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Harassment Case Dismissed for Lack of Supervisory Relationship

Posted on April 5, 2022

A sexual harassment claim arising from a supervisor’s actions can lead to greater liability for the employer under both state and federal law.  While both laws impose vicarious liability on the employer for a hostile work environment created by a supervisor, Massachusetts law goes further and holds employers strictly liable for harassment by a supervisor.

Massachusetts case law has expanded the definition of “supervisor” in recent years to include employees who have a “modicum of authority” over the employment of another. But recently, a Massachusetts federal court refused to find a supervisory relationship between the first officer of a flight crew and a flight attendant.

This case arose during a Dallas layover of an airline flight crew.  Four members of the group met for dinner and drinks.  Following their return to their hotel, the first officer and a flight attendant went to a hotel room together.  From there, the facts are unclear.

The flight attendant was inebriated and has no recollection of the evening’s events.  The first officer claimed that they had consensual sexual relations, after which he left the room briefly.  When he returned to the room, the flight attendant was vomiting in the shower.  According to the first officer, he assisted her to her bed and left the room for the night.

During the night, the flight attendant left a phone message for the airline’s operations center asking where the first officer was. It was apparent to the operations center that she was highly intoxicated.  They sent a representative to meet her at the airport in the morning to administer a breathalyzer test, which the employee failed.

When the flight attendant returned to Boston, she sought a sexual assault exam. She claims that she then reported the assault to an airline representative, but the employer denies that she identified the first officer as her attacker.  The flight attendant was directed to the airline’s employee assistance program, and she immediately entered a 30-day inpatient treatment program for alcohol abuse.  At the completion of the program, she took an extended medical leave for post-traumatic stress disorder (PTSD) arising from the incident.

Approximately four months after the incident and while still on leave, the flight attendant filed a charge of sexual harassment with the Massachusetts Commission Against Discrimination (MCAD).

After it was served, the airline undertook an investigation and found that it could not substantiate her claim that the officer had assaulted her.  Upon the flight attendant’s return to work, the airline granted a requested accommodation for her PTSD that involved scheduling changes to avoid layovers with male flight crew members from the night of the incident.  At one point, the employee communicated with other employees via social media, asking them to notify her if the flight officer was in Massachusetts so that she could serve him.  She claims she was verbally reprimanded for this action.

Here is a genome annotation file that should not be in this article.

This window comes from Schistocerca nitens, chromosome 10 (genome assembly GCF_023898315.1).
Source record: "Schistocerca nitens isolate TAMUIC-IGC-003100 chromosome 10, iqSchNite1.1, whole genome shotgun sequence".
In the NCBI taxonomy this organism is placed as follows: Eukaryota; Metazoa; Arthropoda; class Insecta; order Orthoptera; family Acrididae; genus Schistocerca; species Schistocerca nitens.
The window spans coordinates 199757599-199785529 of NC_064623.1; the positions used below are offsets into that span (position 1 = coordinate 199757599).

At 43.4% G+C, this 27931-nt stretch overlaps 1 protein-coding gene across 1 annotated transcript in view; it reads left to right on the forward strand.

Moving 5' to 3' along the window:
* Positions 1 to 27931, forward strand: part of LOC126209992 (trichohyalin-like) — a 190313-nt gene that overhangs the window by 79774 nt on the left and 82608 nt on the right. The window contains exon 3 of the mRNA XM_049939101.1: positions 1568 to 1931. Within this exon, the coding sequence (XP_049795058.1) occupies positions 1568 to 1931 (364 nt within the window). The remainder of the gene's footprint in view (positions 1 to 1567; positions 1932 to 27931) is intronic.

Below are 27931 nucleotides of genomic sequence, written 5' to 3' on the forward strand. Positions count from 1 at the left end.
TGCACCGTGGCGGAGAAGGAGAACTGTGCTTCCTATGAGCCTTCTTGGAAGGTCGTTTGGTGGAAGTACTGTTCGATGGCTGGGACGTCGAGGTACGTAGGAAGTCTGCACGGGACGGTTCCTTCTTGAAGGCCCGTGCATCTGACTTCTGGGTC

When the employee sought additional scheduling accommodations several months later, the airline refused because the requests would violate its seniority system.  The employee then resigned and filed additional claims of retaliation for the reprimand and constructive discharge (i.e., that she was forced to resign involuntarily), and a claim of disability discrimination for failure to accommodate.

The court determined that the first officer was not a supervisor, as he had no authority over any “tangible employment actions” affecting the employee.  The flight attendant put forth evidence that during flights, the first officer gave orders to the crew and directed them on certain protocols, but he had no control over work schedules, assignments and personnel matters.

Without this supervisory status, his harassment creates liability for the employer only if it is causally connected to the employer’s negligence, i.e., if the employer knew or should have known about the harassment and failed to take prompt action.  Using this standard, the court found that the employer had promptly and thoroughly investigated the incident once it was notified and could not be found liable for the harassment.

As to the disability discrimination claim, the court followed well-established legal precedent that under the Americans with Disabilities Act (ADA), an employer does not have to alter its seniority-based system to accommodate an employee with a disability.  The court also rejected her retaliation claims because 1) the reprimand had no impact on the terms and conditions of her employment and therefore was not sufficiently adverse, and 2) the constructive discharge claim was a “repackaging” of her disability discrimination claim.

The outcome of this case turned on the issue of whether the first officer was a supervisor.  Contrast this result with a harassment case last year in which a sous chef in a Boston restaurant was determined to be a supervisor because he had a “modicum of authority” over the kitchen staff.  While the airlines case seems to pull back from a trend to expand the definition of supervisor, it demonstrates the importance of supervisor status when it comes to employer liability.

Members of AIM members looking to discuss this topic or other human resources issues may call the Employer Hotline at 800-470-6277.